Your liver plays a crucial role in your body by removing toxins and helping you digest food. When you have a liver disease, it means that an infection, underlying illness, or other problem is affecting this organ’s ability to do its job. This can result in a wide range of symptoms that affect you in different ways. Knowing more about the symptoms of a liver disease and what causes them helps ensure that you seek medical care and get the treatment you need.
Causes of Liver Diseases
Liver diseases can develop for different reasons. Infections – such as Hepatitis A or B – can occur from exposure to contaminated food, water, blood, and other sources. You can also have a liver disease due to abnormal genes or a problem with your immune system. Other causes of liver disease include chronic alcohol use, cancer, and a buildup of fat in the liver. Your risk is higher if you have certain factors, such as alcohol abuse, diabetes, obesity, or exposure to body fluids from someone with a liver disease.
Symptoms of Liver Diseases
How can you tell if you have a problem with your liver? When your liver isn’t functioning properly, you might develop a number of symptoms. Some of these include the following:
- Yellowish eyes or skin, also known as jaundice
- Pain or swelling in your abdomen
- Swollen ankles due to fluid retention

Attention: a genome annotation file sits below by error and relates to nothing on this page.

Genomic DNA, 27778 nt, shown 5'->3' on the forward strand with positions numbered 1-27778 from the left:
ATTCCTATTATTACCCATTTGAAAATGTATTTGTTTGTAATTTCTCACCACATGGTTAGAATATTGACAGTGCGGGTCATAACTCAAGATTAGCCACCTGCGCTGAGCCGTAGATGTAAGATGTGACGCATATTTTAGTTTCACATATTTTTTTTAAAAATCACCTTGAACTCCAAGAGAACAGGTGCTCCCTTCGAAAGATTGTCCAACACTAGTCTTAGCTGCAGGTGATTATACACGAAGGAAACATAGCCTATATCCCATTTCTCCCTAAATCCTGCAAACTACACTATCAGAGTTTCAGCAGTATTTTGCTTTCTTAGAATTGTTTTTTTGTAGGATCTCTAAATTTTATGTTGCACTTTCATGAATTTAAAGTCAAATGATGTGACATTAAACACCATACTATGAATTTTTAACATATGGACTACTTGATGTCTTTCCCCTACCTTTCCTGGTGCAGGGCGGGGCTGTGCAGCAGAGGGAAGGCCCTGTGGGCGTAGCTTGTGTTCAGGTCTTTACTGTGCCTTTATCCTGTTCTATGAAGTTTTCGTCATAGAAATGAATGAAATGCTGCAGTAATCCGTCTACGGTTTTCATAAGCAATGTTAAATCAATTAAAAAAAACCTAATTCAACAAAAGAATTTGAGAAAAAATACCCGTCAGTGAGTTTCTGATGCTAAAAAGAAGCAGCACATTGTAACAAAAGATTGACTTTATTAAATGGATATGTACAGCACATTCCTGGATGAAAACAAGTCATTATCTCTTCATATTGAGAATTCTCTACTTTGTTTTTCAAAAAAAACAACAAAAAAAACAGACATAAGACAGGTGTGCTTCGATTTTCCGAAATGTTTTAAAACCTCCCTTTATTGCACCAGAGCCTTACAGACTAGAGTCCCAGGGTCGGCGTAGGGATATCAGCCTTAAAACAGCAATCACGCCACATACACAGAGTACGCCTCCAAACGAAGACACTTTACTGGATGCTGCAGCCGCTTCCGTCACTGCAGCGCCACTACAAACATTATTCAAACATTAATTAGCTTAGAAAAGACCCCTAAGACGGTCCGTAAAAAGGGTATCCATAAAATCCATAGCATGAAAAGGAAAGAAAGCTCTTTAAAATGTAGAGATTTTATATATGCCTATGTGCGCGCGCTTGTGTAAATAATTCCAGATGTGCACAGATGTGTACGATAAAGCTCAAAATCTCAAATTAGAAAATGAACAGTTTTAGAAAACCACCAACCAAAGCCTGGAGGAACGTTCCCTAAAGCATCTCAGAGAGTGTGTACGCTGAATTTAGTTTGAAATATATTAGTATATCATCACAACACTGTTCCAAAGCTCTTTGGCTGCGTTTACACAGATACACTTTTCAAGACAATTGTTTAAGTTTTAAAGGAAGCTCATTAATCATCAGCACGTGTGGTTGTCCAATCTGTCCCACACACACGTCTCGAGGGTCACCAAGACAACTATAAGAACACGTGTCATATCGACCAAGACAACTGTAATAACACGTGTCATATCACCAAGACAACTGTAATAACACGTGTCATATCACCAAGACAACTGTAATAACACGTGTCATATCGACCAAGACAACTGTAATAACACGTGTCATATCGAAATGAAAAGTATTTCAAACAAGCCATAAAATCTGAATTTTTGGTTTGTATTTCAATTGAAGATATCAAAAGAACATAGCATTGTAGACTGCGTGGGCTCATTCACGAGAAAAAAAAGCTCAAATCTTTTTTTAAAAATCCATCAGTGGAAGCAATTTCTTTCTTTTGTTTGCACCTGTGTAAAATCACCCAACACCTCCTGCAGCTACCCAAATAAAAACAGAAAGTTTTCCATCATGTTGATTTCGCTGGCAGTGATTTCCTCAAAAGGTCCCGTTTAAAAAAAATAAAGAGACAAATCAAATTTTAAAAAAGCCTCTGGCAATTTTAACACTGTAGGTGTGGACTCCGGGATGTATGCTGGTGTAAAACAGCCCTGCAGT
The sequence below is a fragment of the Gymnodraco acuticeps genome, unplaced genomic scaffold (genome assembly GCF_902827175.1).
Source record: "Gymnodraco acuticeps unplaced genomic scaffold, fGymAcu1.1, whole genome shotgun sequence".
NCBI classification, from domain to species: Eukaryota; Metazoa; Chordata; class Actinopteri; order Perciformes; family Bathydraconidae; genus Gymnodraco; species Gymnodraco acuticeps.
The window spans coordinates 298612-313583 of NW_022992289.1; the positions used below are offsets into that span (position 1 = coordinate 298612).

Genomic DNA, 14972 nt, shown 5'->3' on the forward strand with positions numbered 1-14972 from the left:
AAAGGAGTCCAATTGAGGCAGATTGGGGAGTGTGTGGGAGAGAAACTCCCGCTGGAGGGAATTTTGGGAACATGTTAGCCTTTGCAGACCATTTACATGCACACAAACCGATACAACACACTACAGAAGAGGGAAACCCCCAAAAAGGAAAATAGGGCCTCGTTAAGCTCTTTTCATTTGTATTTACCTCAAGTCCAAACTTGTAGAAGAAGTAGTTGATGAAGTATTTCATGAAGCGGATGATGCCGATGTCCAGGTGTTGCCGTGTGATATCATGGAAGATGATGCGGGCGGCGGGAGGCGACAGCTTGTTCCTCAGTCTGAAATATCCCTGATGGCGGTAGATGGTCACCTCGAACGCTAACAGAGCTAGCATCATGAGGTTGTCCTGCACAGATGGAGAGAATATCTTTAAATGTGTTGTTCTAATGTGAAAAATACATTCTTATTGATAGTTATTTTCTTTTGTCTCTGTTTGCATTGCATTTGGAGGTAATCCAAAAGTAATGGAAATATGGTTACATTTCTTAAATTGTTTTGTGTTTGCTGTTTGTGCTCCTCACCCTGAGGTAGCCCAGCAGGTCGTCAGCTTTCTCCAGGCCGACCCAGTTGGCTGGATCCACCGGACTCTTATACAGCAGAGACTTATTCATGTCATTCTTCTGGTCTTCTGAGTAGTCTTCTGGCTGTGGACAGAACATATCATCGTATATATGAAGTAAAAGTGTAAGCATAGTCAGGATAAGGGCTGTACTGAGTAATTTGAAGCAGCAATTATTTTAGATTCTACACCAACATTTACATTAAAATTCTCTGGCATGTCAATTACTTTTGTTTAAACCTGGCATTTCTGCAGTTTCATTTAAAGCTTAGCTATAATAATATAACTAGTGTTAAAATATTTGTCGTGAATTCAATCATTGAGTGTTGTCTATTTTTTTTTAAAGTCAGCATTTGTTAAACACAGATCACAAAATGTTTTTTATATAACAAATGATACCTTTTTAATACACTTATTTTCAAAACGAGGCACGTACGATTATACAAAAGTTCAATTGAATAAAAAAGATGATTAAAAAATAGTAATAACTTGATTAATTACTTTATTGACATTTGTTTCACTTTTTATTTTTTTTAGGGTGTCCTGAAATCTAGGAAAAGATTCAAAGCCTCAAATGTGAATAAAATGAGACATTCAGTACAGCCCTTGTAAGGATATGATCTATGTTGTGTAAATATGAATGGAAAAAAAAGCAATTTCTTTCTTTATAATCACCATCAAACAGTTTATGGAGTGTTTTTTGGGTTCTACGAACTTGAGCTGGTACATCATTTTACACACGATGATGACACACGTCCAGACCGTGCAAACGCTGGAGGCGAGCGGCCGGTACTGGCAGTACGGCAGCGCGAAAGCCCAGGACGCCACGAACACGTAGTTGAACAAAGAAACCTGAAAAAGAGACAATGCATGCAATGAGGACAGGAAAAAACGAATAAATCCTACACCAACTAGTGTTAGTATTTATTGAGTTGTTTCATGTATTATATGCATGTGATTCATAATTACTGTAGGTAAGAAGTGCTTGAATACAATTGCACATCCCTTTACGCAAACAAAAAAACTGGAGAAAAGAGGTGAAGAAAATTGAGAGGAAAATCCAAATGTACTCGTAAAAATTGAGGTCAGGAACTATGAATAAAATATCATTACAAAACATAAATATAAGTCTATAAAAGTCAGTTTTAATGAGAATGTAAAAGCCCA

- Chronic exhaustion or fatigue
- Urine that is darker than normal
- Stool that is paler than usual, tar-colored or bloody
- Skin that bruises easily
- Nausea with or without vomiting
- Appetite loss
- Itchy skin
When liver disease is left untreated, it can end up leading to scarring, or cirrhosis. In other cases, liver disease can result in liver failure, which is a life-threatening condition. If you have any signs and symptoms of liver disease, you should seek medical care in order to get a diagnosis and undergo treatment.
Treatments for Liver Disease
The type of treatment you might need for liver disease depends on your diagnosis. You might be able to manage your condition with lifestyle changes, such as maintaining a healthy weight or avoiding alcohol. For some types of liver disease, you might need to take medication or undergo surgery. For example, surgery is sometimes done in cases of cirrhosis. Some patients end up needing a liver transplant if they have liver failure.
Liver Disease Prevention
There are several steps you can take to lower your risk of liver disease. Some of these include the following:
- Limit alcohol use
- Stay up-to-date on vaccines for Hepatitis A and Hepatitis B
- Lose excess weight and keep it off to lower your risk of nonalcoholic fatty liver disease
- Only get tattoos or body piercings from clean, reputable places
If you have symptoms of a liver disease, contact Anthony S. Borcich, MD PC to schedule an appointment. We offer gastroenterology services in Manhattan.